The rewards of running in the wind
The Santa Ana winds came up late this morning, and by the time I got to Santiago Oaks Regional Park around 1 pm they were gusting away–20-30 mph, maybe some bigger gusts on the top of ridge (strong enough to sort of push me sideways on the trail up there).
Big winds = fewer folks out enjoying the trails . . . and the fast-moving air also makes it difficult for animals upwind to sense my presence. That’s how I ended up trotting around a curve in the Bumblebee Trail and surprising a pretty healthy-looking coyote. He gave a startled sideways jump (so did I!) and then loped off the trail up a brushy gully to an open patch on the side of the hill, where he stood for a bit to check me out.
Here’s the same photo, cropped to focus on the coyote. My little pocket camera can only zoom so far . . .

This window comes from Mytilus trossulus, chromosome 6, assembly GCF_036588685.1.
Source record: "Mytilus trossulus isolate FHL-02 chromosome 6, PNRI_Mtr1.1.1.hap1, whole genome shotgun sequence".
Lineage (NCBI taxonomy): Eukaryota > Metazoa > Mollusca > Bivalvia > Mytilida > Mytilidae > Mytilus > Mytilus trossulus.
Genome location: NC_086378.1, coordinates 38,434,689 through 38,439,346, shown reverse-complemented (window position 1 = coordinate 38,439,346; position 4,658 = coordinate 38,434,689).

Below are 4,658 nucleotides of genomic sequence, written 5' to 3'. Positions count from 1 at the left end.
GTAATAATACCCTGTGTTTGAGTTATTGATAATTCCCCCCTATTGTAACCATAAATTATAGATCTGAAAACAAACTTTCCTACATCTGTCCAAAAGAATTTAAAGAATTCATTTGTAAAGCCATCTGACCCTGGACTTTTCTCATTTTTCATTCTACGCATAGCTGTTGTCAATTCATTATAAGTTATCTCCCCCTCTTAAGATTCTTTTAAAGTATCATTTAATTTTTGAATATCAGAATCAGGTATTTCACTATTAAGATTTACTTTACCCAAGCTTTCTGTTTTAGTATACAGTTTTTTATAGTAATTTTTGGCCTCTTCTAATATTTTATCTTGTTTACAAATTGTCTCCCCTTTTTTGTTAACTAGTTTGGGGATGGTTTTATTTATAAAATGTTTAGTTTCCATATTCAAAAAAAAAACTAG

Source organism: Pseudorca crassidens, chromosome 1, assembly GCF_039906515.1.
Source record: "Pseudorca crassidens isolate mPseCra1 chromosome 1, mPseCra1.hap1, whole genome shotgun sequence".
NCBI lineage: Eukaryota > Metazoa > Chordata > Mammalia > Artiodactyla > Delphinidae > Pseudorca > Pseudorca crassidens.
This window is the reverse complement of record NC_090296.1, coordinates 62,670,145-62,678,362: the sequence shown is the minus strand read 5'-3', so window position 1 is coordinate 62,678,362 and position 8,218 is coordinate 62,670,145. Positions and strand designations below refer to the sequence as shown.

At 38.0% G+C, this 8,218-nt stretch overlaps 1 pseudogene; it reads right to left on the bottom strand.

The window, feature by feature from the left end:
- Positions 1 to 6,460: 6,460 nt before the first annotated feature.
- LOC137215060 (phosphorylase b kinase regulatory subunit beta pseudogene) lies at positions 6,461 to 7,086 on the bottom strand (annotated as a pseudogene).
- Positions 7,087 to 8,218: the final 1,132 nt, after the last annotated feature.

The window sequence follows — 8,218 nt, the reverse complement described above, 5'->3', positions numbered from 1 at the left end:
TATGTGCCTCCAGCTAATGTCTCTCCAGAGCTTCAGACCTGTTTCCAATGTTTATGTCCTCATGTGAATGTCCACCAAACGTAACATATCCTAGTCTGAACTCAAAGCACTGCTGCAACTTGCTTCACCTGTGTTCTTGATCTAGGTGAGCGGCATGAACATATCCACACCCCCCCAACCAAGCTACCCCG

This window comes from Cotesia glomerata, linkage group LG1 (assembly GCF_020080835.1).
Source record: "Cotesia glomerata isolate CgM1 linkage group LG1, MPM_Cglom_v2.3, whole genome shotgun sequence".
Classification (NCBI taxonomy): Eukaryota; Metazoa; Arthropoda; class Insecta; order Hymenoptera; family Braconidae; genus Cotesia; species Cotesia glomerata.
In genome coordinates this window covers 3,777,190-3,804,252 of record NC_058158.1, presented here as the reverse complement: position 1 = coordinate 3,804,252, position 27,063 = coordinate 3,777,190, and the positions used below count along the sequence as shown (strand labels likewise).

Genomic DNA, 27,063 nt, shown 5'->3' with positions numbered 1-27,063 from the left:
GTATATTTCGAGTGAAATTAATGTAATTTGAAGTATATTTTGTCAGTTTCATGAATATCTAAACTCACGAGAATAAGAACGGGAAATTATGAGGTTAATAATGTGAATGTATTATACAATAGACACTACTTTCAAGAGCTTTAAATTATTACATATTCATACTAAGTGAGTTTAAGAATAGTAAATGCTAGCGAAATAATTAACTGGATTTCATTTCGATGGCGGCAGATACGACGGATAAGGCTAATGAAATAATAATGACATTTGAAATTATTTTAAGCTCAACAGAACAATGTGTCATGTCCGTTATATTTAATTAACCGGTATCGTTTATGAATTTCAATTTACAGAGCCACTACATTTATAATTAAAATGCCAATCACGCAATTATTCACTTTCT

Anther notable sighting along the trail was this intensely purple nightshade:
Most of my photos are of the native beauty I find on my wanders, but today I thought that it would be more honest if I also included shots of non-native invasives. One particulary pervasive species is star thistle. At this time of year it is dead and gray and dry and ready to ignite, even though we just had a nice soaking rain last weekend. That’s one of the reasons there’s a red-flag fire warning this weekend: the dead annual invasive weeds from last year are tinder dry.
Other “truth-in-photography” images from recent hikes:
This is what belongs on the side of the trail: fungi!
To cool off, I dunked my toes in a tributary to Santiago Creek. Hmmm . . . now what could be feeding this year-round rivulet? Not the over-watered landscapes from the nearby housing developments, I hope . . .
Going out in nature is a two-edged-sword-kind-of-thing sometimes: I love and appreciate the natural beauty, but get a little irate at the degradation.